• Manson also told us that the Guide is a liar. Is he simply lying here? Or is it a real delusion the Guide has? OR is the Minotaur in fact the architect of the House in Manson’s world? Who knows. Some of us think Manson may have been inspired by the Borges short story The House of Asterion, in which the Minotaur says, “Perhaps I have created the stars and the sun and this enormous house, but I no longer remember.” (You can read this story for free online and it’s worth doing for any MAZE fan.)

    • There’s a lot to recommend Daedalus as the guide, and references like this one are the reason that the Minotaur wasn’t simply assumed to be the Guide decades ago. We now have back-channel communications with Manson informing us that it’s the Minotaur after all, but no further word on why this version of the Minotaur is a literate, eloquent architect who apparently doesn’t look enough like a bull to cause his guests any alarm.

  7. @vewatkin I don’t mean to brag, but I do very much appreciate everyone’s feedback, in all of this. Thank you, once again. Could the Minotaur also be the Mediator betwixt Man and God?

    • It seems unlikely that there’s much of a multi-layered, theological significance to Maze. It seems to be mostly wordplay, set in an ominous atmosphere with some clues (foreshadowing, in a sense) as to the Guide’s evil nature and identity.

      That said, the prologue does a lot to suggest the nature of the Maze is enigmatic and that it exists in some different kind of world, and it’s not clear whether this is just vague, atmospheric description, or meant to be part of a series of clues from which we could deduce the location or purpose of the Maze.

      I do think that to the extent you’re looking to discern the nature of the Maze and the Guide, you should be looking to insinuations in the text, and any puzzles you can find that indicate something along those lines. (I’m not sure any such puzzle has been found.) It seems unlikely that Manson intended to establish some major aspect of the characters or setting without including textual support (whether explicit or through riddles).

  8. “Preoccupied with their own thoughts, impatient, like so many children, they didn’t see who I really was.” – Are the impatient children more closely related to, as being daimonic personifications? Socrates thought the daimones to be gods or the children of gods.

    “Like all the others they think the Maze was made for them; actually, it is the other way around.” – A place built for spirits to keep them from wandering aimlessly?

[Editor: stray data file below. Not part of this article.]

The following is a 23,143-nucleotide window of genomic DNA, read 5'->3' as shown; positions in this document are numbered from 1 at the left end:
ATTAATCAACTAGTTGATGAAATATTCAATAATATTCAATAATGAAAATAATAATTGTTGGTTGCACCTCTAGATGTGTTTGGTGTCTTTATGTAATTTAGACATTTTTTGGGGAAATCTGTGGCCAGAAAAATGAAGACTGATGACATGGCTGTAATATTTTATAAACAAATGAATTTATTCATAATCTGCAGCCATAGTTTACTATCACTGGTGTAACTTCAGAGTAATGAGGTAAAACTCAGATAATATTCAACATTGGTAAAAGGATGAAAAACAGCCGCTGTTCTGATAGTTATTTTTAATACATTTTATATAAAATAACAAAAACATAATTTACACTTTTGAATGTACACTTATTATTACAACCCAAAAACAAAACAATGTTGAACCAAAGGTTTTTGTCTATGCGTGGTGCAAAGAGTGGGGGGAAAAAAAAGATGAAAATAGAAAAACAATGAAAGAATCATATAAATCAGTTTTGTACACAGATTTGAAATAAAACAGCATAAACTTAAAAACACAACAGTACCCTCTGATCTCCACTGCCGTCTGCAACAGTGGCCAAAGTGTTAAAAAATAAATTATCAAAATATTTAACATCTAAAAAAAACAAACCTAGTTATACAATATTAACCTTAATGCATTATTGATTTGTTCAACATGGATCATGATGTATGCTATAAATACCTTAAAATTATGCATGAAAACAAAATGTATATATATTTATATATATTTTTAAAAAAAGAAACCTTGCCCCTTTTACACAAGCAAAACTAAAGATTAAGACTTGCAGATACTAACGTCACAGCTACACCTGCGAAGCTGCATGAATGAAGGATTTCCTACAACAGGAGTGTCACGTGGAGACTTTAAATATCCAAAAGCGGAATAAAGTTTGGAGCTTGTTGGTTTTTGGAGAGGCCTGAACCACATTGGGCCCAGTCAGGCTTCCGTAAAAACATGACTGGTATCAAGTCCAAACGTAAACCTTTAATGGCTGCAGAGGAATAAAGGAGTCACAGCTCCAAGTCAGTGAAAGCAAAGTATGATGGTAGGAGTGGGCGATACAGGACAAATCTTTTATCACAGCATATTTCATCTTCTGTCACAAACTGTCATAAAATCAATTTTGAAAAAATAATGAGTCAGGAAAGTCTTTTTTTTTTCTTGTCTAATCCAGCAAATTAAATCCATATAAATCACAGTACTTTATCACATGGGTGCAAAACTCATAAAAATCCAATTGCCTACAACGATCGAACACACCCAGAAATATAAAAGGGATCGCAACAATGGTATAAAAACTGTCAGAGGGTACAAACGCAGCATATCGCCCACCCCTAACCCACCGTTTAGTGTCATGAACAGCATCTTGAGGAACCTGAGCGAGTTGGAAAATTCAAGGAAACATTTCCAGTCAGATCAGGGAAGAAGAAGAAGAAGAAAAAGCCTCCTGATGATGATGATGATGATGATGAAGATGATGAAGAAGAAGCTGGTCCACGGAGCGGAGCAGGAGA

We think the guide and the architect could also be an obversified deification of a shoulder angel.

    • He’s the Minotaur, it turns out! There are several clues to this in the book, and Manson seems to have confirmed his identity in some way.

    • Interesting take on it. I always assumed “pain” referred to his colostomy bag.

  9. When it says “They think I will guide them to the center.” Could the word ‘center’ be referring to the word “centaur”?

    • It’s a good idea, but I just checked, no centaurs in the book. It’s too bad, if there were even a single centaur in the book this wouldn’t be a frivolously insane suggestion.

    • It seems more likely that he is referring to the center of the maze

    • What if by “maze” he meant “maize”? That’s roughly the color of the room backgrounds.

  10. I think “The Gate” in question is actually related to “The Gate Control Theory Of Pain” and the interconnectivity between all of the neural senses. The illustrations of this theory look exactly like the guided maps that has provided.

  11. In regards to where it says “They never noticed my crown, my pain, the fire in my eyes.” – Does this refer to the story of “The Stonecutter”? The analogy of the crown, is that of the stonecutter wanting to be a king. The pain that the golden umbrella brings to him from the light, by tanning his skin. And the fire in his eyes, from becoming the sun?

  12. On the “objects” page Aria wrote:

    “The umbrella leans against the only door it is possible to take. Also, if you see the door handle as an “r”, and put it together with the doorway, you get the expression “pi r”, which is equal to the circumference of half a circle, which is what you see above the door. So in that way also the umbrella is “telling the truth.”